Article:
Changes to convert from license to registration system, and eliminate ceiling on foreign ownership, set to take effect in summer 2019

Amended statute includes extraterritoriality clause

Following on draft legislation first introduced in March 2018 (as reported and summarized in our newsletter at the time1), the National Assembly on December 7, 2018 passed amendments to the Telecommunications Business Act (TBA) that will relax and simplify the regulatory framework. The amended statute, which largely tracks the draft version unveiled in March, will probably take effect in the summer of 2019 (that is, 6 months after promulgation, which should come by end of 2018).

Under the impending new rules, what was formerly a fairly demanding, time-consuming license regime for “core” telecom enterprises (owning their own lines, cable landing stations or other facilities) will bereplaced by a simpler “registration” process. Related substantive requirements may be modified, but this point must await further regulation, starting with a Presidential Enforcement Decree that should follow at some point in the first half of 2019.

Moreover, while there has been in place a 49% ceiling on foreign ownership in “core” telecom enterprises, this 49% limitation is eliminated (foreign ownership as such is unrestricted) under the new rules – except in the case of some class of “large scale” operators as to which important “public interests” are deemed to be at stake. Criteria for those enterprises, which will remain subject to the 49% foreign ownership ceiling, are to be later specified by regulation. It seems likely they will include at least KT and other major telecoms.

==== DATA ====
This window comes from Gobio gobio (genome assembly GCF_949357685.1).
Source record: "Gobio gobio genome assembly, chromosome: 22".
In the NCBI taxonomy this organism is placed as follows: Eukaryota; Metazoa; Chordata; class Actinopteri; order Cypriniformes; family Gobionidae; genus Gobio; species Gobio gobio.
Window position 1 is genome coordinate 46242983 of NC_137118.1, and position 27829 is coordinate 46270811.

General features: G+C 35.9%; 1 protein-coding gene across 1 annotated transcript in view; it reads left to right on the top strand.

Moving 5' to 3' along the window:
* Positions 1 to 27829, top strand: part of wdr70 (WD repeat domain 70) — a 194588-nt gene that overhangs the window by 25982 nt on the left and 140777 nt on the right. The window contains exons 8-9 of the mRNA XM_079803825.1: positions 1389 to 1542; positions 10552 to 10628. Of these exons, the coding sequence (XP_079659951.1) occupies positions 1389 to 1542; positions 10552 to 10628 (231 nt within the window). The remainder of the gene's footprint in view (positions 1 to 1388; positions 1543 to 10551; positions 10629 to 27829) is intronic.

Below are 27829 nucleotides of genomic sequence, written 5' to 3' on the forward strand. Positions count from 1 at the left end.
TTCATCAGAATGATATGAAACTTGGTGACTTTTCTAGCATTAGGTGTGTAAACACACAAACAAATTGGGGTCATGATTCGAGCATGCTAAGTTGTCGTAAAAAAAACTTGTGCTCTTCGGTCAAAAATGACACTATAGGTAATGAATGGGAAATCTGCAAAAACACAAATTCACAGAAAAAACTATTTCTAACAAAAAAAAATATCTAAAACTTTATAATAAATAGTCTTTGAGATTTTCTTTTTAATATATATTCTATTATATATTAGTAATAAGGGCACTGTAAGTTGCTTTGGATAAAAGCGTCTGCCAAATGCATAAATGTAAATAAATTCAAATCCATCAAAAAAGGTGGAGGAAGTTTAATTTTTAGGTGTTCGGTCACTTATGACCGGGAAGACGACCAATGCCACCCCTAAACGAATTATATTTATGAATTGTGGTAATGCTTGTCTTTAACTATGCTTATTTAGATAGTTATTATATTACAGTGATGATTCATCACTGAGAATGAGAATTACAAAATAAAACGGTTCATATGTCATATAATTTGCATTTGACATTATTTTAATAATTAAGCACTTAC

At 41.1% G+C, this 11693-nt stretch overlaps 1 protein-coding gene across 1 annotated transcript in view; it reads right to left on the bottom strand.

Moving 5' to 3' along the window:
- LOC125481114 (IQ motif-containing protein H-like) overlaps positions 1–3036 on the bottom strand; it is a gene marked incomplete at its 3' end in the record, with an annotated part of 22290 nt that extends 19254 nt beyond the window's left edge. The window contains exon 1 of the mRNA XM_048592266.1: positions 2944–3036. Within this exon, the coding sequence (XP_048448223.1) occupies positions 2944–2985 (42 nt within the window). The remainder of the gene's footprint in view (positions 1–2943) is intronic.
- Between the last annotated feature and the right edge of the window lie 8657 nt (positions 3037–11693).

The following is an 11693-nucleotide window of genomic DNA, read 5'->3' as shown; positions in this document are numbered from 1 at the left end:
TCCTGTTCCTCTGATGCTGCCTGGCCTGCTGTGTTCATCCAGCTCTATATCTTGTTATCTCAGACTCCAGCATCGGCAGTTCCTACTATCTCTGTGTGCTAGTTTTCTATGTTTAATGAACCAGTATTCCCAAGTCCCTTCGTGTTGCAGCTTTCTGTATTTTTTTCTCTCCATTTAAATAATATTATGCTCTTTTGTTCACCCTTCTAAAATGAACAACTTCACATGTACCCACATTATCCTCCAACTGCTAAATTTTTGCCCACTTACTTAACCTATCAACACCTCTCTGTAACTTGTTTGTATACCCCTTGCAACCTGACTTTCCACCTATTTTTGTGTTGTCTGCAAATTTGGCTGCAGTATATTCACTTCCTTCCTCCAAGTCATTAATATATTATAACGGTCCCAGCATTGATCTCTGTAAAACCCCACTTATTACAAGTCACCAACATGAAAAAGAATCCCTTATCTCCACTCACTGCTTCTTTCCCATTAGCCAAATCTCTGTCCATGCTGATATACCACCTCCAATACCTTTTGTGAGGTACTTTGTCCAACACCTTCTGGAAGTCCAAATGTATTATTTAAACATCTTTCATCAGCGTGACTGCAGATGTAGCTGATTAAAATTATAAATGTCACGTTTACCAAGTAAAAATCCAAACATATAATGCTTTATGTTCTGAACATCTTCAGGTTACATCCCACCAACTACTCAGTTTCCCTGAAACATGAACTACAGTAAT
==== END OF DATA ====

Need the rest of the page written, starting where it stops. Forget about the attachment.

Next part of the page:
Existing rules distinguish core telecom enterprises from “special category telecom” (SCT) businesses, which use leased facilities and are already subject to a relatively straightforward registration process. Under the new rules, SCT businesses will be folded into the (broadened) class of core telecom enterprises, but, in order to engage in core type business, they will need to effect a change in registration.

The amended TBA will also clarify that enterprises primarily engaged in business other than telecom but that sell (in their own name) goods or services incorporating telecom-enabled components, such as “connected” vehicles and appliances, will not be required to obtain a license or registration, and must merely file a report of core telecom business.

The amended statute contains an extraterritoriality provision: The TBA will apply also to conduct occurring overseas, if it has an impact on the market or on users in Korea. How this rather vague clause might be construed and enforced in practice remains to be seen.